I loved this kit - it incorporated all the elements I was trying to include in my crazy drum kits - lightweight, easy to set up/tear down, weather resistant, and inexpensive. However, as of February 2015, there is no more Buffalo Drum kit - I sold the various parts. I'm waiting for Remo to figure this out and bring out their version of it.

Truly an amazing little crazy drum kit, and I'm glad I made it!


Crazy Buffalo Drum Kit!

I've been using a snare drum that I made from a Remo Buffalo Drum for almost 2 years now. There's a post on here somewhere showing how to do it. I absolutely love the dry sound I get from my Buffalo snare. I decided to make a whole kit from Buffalo Drums. I had a 22" Buffalo Drum laying around that I had intended to turn into a portable bass drum. I drilled a couple holes in a board and used 2 bolts to attach the 22" drum to the board. The board allows me to use a bass drum pedal with the Buffalo Drum (since there is no rim). I then taped some sheets of cork to the bottom of the non-batter side of the board in order to lift it up and make it level. The cork is also nice and non-slip, an unexpected benefit. I used some hippie ass looking duct tape to secure the cork to the board. I bought the board at a thrift store for one US dollar ($1). The sheets of cork were 25 cents apiece. I used three sheets of cork to level the board. The pic below shows the board and bolts. (All of the Buffalo Drums come with convenient holes pre-drilled in them for rope handles. The holes are 5/16").

22" drum bolted to the board.

The finished bass drum assembly.

I had been using my 14" Buffalo drum as a snare, but I wanted it for a 'floor' tom. I cut some snare wires to length and screwed them into an 8" Buffalo Drum (which makes a super dry popcorn type snare sound, almost like a drum machine snare sound!). I then bolted the 8", 14" and 10" Buffalo Drums together to create my tom/snare set up. The pic below shows the snare wires and bolts. These drums are so light that I can put the whole thing in a snare basket!

The bottom side of the snare/tom assembly.

Top view of the snare/tom assembly. Snare is on the left.

The Buffalo Kit is pretty high pitched and there's no way to tune it. It sounds like hand drums being played in kit fashion (of course, because that's what it is!). It's a lot quieter than a normal drum kit, making it perfect for apartments or small spaces. I want to add two more Buffalo Drums to it as toms. The snare/tom assembly weighs maybe 4-5 pounds, the bass drum assembly maybe 4 pounds (without the pedal). I set the tom/snare assembly up in front of the bass drum. This is a super fast kit, with no space between the drums at all! It sounds great though! Set up time is about ten seconds. Put the drums in the snare basket, clip on the bass pedal and it's ready to go. This is a great kit for people on a budget! The Buffalo Drums will cost you about $160-190 total, depending on which sizes you buy and how many you use. This is a great practice kit - leave your full sized kits at the rehearsal studio and play this bad boy at home!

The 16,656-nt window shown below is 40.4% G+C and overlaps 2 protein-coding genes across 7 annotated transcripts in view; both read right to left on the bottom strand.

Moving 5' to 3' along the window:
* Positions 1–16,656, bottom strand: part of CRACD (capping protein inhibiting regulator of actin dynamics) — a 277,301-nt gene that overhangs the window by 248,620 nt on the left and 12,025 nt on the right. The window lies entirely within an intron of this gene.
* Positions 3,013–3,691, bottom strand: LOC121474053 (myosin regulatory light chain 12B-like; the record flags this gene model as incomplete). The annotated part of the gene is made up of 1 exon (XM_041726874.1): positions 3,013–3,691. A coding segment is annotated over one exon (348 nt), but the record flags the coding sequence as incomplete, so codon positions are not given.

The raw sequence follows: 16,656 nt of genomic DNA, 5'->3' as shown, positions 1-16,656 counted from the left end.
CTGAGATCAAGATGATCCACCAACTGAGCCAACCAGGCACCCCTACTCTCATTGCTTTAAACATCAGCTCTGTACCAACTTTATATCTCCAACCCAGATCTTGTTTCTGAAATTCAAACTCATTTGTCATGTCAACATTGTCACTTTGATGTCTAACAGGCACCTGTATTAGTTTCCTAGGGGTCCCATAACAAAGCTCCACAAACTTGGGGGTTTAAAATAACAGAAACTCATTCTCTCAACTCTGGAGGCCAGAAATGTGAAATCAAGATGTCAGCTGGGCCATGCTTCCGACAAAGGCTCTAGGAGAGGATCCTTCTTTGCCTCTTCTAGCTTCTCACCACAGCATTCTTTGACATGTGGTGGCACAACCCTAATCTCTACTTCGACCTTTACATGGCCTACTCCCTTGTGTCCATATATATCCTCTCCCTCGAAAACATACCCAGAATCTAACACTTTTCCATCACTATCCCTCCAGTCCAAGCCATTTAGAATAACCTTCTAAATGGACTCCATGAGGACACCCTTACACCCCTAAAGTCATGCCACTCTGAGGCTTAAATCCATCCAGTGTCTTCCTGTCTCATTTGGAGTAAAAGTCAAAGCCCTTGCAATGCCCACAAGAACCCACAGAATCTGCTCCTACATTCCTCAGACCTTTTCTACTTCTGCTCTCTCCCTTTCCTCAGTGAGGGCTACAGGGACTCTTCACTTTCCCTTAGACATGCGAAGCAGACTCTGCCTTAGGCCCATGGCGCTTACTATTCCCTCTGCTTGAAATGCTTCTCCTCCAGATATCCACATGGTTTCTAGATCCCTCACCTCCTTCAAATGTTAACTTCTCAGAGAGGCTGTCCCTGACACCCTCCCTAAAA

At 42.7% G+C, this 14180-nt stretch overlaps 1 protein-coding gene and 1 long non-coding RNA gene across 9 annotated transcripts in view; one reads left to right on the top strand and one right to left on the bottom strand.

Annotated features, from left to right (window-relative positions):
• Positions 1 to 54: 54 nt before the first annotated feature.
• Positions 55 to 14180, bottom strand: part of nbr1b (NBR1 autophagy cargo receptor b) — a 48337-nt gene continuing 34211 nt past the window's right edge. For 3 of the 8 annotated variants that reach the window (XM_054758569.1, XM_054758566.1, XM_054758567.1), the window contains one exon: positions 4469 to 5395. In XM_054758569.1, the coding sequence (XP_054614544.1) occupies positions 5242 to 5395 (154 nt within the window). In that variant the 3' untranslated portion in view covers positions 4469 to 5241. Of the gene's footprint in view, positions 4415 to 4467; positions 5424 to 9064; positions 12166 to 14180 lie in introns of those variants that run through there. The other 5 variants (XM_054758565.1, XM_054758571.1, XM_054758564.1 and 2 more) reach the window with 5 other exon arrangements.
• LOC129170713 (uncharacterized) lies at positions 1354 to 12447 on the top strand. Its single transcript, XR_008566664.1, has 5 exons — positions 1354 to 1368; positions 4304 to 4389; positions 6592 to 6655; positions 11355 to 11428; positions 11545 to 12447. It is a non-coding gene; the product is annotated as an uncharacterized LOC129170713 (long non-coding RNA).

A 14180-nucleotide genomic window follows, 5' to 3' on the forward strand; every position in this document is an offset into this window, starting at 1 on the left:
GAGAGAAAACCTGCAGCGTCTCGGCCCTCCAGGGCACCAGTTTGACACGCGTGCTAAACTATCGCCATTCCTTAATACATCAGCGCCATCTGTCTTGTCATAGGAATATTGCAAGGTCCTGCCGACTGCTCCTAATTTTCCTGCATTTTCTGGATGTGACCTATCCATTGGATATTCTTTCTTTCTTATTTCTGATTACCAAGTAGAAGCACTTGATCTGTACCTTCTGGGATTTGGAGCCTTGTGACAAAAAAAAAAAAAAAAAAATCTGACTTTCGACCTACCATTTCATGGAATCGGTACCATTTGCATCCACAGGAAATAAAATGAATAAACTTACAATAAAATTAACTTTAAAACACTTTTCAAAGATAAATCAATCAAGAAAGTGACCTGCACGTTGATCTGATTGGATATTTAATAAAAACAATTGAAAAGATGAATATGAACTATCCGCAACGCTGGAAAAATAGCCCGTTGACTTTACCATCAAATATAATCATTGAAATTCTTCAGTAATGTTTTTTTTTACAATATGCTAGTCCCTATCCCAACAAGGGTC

The fully assembled Buffalo Kit!

I have given away every Crazy Drum Kit that I've built, but this one is a keeper and will be with me for many years to come. The shells are weather proof! Super light, super easy to set up/tear down, and the shells are only 3.5 inches deep, making them easy to nest inside of each other. Although this kit does not sound like a full sized kit, it's a great alternative for small spaces where you need to play quietly.This kit is good for playing outside too! Another benefit is that you never need to tune it. I really love this little bastard. I've been playing the shit out of it.


Crazy Tiny Square Snare Kit

This is my newest crazy drum kit. The bass drum is a 14" X 9" drum from a kid's kit. I stripped the hardware and wrap, refinished the wood, and put it back together. I used a coated head for the batter side. The drum was given to me.

The snare drum is made from a cheap wooden box that I picked up at a thrift store for 75 cents. I sanded it, stained it and varnished it. The bass drum is sitting on a wire basket that I payed 75 cents for at the thrift store.

A friend sold me the bass head for $2.50. I used about one dollar's worth of stain, finish and sandpaper. The hi-hat stand is from a Ludwig child's kit. The hi-hats were given to me.

The bass pedal is my old trusted Pearl pedal. Total cost for this kit: 5 American dollars. The snare sounds super dry and is very similar to a cajon. There are no snare wires in it, but it sounds like a snare! The bass drum is deep toned, but I had to muffle it to get the proper bass tone.